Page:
For industrial compilers this would imply that copying beats sharing; at least, pending the implementation of C++'s shared pointer.

It does 30ms over a small file of 5k declarations, so I'll stick to this scheme of shared pointers. It's just too convenient implementation wise, if a node gets rewritten or falls out of scope in a C routine, it is automagically garbage collected. But boy, oh boy, it is horrific to pay performance for design decisions this early in the implementation stage.

Saturday, May 16, 2015

Log 051605

Working on the AST, parsing, and rendering code simultaneously. Verbose, but after I sank my teeth in it, not unpleasant. Dijkstra would hate the manner in which I write code. Ah well, he turned out to be somewhat of an idiot when it comes to software engineering anyway. So, whatever.

Later that day: *poof* After a flurry of activity I managed to get a rudimentary grammar recognizer ready. I immediately did some performance tests. On small files, fine; on a 500KLoc file, not so good. Somehow parsing took 11 seconds but rendering becomes slower as the file grows larger and I broke that off. I blame smart pointers for now.

Ah well. Guess if anyone will be using it it'll take a long while before people start writing 500KLoc files.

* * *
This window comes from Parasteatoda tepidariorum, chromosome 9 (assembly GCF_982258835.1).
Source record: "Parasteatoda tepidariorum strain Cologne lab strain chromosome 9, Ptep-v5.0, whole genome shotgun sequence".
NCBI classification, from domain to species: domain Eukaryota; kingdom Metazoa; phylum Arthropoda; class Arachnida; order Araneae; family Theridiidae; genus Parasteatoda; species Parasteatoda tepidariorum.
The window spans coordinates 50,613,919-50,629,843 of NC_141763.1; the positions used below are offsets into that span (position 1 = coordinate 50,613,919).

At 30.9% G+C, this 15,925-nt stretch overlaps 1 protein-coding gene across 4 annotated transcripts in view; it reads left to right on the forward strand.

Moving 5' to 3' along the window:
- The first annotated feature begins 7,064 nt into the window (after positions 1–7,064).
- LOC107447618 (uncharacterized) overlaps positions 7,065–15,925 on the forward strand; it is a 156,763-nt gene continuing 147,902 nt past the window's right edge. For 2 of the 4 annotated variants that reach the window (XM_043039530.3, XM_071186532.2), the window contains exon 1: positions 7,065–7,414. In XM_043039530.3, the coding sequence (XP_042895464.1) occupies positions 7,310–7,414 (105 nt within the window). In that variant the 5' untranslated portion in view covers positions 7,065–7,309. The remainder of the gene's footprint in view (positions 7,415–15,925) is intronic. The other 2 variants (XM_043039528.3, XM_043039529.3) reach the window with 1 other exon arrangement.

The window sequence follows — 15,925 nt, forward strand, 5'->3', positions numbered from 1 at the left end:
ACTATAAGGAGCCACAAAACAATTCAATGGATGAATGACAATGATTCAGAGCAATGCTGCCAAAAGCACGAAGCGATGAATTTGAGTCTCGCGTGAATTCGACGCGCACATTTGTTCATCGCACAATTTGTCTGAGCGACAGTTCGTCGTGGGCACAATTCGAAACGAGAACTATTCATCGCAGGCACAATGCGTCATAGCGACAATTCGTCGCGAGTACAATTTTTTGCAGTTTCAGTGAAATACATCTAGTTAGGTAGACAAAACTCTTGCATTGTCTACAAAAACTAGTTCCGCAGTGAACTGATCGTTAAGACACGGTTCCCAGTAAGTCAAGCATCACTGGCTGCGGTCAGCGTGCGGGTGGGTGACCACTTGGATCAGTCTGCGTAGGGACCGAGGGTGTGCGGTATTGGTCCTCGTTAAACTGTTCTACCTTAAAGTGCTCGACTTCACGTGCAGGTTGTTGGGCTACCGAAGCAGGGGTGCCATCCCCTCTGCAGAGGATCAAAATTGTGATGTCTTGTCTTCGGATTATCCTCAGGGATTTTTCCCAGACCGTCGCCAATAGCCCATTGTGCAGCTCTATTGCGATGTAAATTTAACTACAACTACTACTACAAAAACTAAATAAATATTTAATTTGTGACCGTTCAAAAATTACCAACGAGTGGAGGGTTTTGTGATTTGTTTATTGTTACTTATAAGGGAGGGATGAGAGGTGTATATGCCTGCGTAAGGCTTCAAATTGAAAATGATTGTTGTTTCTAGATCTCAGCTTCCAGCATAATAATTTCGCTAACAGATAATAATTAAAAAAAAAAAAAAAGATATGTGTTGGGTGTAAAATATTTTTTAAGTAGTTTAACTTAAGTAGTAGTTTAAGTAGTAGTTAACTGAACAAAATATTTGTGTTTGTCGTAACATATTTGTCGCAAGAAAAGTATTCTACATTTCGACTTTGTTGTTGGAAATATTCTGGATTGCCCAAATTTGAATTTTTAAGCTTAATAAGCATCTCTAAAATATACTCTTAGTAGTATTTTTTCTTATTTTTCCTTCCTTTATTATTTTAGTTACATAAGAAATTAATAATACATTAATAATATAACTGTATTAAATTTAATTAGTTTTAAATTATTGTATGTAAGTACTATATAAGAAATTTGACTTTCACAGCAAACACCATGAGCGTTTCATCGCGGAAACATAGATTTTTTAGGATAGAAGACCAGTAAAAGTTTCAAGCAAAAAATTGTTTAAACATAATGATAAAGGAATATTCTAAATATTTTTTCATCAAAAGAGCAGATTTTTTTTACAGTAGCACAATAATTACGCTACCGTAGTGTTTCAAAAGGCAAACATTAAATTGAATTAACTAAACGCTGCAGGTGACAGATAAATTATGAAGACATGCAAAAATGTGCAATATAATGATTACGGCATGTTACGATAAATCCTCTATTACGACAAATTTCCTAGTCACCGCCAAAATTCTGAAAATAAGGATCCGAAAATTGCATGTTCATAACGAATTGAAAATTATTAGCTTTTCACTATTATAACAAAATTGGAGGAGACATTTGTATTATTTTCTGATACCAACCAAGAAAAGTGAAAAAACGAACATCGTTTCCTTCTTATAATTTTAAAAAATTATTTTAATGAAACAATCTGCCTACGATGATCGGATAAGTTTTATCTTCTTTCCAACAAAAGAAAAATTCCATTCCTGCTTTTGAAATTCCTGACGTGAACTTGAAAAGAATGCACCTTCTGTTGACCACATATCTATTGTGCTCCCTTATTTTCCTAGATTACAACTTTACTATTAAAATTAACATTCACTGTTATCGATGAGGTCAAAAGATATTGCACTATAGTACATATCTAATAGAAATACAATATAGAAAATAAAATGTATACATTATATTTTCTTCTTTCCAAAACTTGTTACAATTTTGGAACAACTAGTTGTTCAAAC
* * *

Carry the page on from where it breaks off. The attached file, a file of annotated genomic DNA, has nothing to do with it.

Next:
Tuesday, May 12, 2015

Log 051215

A bit of reading while thinking about qualified names and namespaces. Stuff I noticed. Chicken Scheme has a problem with running out of stack space too. There is a nice language named Nim under development, glancing through it, it seems to mostly be an Algol like derivation. But fast and bootstrapped, I like it. Haskell allocates large objects in chunks to keep GC happy. If you compile to straightforward C it's actually quite difficult to keep the GC manager happy due to the fact that at any moment the C routine might ask for memory, which might trigger a collection, and ruin all invariants in the C routine. Using C reference counting completely avoids that problem. (Or you use bytecode, as in Clean, OCaml and Java, and avoid the problem by keeping the complete machine abstract.)